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Journal Article

Ulysses spacecraft in situ detections of cometary dust trails


Grün,  Eberhard
Ralf Srama - Heidelberg Dust Group, Research Groups, MPI for Nuclear Physics, Max Planck Society;

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Krüger, H., Strub, P., & Grün, E. (2024). Ulysses spacecraft in situ detections of cometary dust trails. Philosophical Transactions of the Royal Society A, 382(2273): 20230200. doi:10.1098/rsta.2023.0200.

Cite as: https://hdl.handle.net/21.11116/0000-000F-5570-3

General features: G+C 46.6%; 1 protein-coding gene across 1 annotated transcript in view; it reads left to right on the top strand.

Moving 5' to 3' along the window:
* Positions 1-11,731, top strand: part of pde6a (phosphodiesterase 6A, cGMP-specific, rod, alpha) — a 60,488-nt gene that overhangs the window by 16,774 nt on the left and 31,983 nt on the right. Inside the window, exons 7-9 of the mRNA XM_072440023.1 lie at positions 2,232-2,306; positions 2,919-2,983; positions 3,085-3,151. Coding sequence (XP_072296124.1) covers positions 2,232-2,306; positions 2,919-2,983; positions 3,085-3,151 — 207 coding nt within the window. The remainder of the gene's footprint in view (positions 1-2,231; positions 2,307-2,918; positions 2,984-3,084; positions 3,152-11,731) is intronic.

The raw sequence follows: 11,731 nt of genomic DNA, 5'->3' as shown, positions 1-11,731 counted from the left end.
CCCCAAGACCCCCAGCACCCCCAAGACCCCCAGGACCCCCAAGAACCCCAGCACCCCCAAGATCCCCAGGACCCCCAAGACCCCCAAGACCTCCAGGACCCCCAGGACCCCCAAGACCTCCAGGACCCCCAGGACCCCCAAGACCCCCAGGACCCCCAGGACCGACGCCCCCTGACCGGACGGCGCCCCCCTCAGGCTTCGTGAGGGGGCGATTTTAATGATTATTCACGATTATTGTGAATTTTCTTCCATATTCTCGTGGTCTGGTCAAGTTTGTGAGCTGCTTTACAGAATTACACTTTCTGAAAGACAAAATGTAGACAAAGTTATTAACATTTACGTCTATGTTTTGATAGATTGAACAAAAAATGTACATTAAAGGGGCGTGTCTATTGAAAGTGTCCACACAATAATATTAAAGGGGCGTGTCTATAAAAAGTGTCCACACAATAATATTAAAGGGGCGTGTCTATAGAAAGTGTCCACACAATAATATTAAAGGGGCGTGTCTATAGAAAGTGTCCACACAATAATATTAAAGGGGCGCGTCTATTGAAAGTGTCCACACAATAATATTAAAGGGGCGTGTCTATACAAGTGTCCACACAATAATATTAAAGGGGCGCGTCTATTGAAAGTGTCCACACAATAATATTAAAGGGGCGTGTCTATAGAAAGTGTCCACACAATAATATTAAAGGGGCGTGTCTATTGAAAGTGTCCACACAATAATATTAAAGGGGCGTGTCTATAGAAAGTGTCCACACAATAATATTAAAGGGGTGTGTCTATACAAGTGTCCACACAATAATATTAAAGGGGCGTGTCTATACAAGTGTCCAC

The Ulysses spacecraft was launched in 1990 and, after a Jupiter swing-by in 1992, became the first interplanetary spacecraft orbiting the Sun on a highly inclined trajectory with an inclination of 79∘. The spacecraft was equipped with an impact ionization dust detector which provided 17 years of in situ dust measurements in interplanetary space from 1990 to 2007. Cometary meteoroid streams (also referred to as trails) exist along the orbits of comets, forming fine structures of the interplanetary dust cloud. We use the Interplanetary Meteoroid Environment for eXploration (IMEX) dust streams in space model (Soja RH et al. 2015 Characteristics of the dust trail of 67P/Churyumov-Gerasimenko: an application of the IMEX model. Astron. Astrophys. 583, A18. (doi:10.1051/0004-6361/201526184)) to predict cometary stream traverses by Ulysses and re-analyse the Ulysses dust dataset in order to identify impacts of cometary stream particles detected during such trail traverses. We identify 19 particles compatible with three Ulysses trail traverses on 12 March 1995, 25–27 April 2001 and 16–19 May 2001. The particle origin is compatible with up to five comets, i.e. 10P/Tempel 2, 146P/Shoemaker-LINEAR, 267P/LONEOS and possibly 45P/Honda-Mrkos-Pajdušáková and P/1999 RO28 (LONEOS). We find a dust spatial density in these trails of approximately 2−7⋅10−8m−3. The radii of the detected cometary stream particles derived from the dust instrument calibration are in the micrometre range. The in situ analysis of meteoroid trail particles in space, which can be traced back to their source bodies, opens a new opportunity for remote compositional analysis of comets and asteroids without the necessity to send a spacecraft to or even land on these celestial bodies, opening new opportunities for future space missions equipped with in situ dust analyzers.